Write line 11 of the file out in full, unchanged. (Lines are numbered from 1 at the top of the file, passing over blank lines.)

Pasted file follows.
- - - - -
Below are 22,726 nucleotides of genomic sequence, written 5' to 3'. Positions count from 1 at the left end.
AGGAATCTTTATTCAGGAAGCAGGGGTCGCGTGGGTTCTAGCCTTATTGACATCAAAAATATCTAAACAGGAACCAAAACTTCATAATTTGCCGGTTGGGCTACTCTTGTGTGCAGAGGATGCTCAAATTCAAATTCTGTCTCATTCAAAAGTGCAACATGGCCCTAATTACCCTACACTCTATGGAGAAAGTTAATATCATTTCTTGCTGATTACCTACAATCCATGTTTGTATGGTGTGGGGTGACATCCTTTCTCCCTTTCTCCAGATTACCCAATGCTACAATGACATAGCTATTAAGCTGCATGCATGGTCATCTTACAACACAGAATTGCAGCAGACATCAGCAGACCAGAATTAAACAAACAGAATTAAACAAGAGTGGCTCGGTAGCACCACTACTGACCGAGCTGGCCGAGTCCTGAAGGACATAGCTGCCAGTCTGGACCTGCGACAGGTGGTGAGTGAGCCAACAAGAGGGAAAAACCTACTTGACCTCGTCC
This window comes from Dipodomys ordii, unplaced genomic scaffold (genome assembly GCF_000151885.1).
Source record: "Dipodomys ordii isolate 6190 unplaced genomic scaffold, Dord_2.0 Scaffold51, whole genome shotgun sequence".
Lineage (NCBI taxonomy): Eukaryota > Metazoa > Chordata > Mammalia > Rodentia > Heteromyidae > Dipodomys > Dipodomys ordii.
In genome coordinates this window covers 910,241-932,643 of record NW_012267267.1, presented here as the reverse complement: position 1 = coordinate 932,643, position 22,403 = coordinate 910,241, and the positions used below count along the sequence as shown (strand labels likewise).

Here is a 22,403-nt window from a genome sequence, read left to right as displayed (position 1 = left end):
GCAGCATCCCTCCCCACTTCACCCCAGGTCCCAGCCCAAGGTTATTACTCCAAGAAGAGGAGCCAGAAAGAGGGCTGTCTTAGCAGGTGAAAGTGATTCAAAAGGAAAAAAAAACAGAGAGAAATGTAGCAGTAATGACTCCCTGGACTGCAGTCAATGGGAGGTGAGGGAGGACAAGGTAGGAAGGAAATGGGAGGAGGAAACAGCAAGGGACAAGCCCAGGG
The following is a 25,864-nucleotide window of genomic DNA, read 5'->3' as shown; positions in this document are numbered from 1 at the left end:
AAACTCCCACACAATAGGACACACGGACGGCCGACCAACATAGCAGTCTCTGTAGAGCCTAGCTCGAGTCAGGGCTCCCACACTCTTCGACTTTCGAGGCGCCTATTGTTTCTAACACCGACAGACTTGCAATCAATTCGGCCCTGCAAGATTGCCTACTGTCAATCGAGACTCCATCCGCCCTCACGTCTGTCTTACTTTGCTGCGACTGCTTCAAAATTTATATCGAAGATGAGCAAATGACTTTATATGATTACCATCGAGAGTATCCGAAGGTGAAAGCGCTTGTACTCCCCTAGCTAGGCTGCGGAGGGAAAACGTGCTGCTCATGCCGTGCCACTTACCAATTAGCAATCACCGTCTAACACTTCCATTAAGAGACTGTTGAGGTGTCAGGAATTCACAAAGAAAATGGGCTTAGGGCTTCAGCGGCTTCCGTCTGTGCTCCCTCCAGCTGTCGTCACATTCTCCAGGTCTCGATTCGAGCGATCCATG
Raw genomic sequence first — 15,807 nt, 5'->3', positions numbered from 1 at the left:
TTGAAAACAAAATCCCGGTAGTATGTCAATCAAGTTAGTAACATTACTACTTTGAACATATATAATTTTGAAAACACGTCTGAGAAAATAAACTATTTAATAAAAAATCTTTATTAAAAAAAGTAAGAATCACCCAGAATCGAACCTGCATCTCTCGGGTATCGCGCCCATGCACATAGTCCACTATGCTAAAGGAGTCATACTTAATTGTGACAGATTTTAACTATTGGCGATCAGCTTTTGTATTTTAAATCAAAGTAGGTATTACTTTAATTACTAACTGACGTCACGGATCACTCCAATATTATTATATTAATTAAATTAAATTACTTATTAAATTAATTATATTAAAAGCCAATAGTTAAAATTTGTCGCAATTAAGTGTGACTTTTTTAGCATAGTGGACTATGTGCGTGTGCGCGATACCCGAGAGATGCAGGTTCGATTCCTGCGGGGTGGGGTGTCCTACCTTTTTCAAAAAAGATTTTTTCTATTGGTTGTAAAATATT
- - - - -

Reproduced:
Raw genomic sequence first — 15,807 nt, 5'->3', positions numbered from 1 at the left: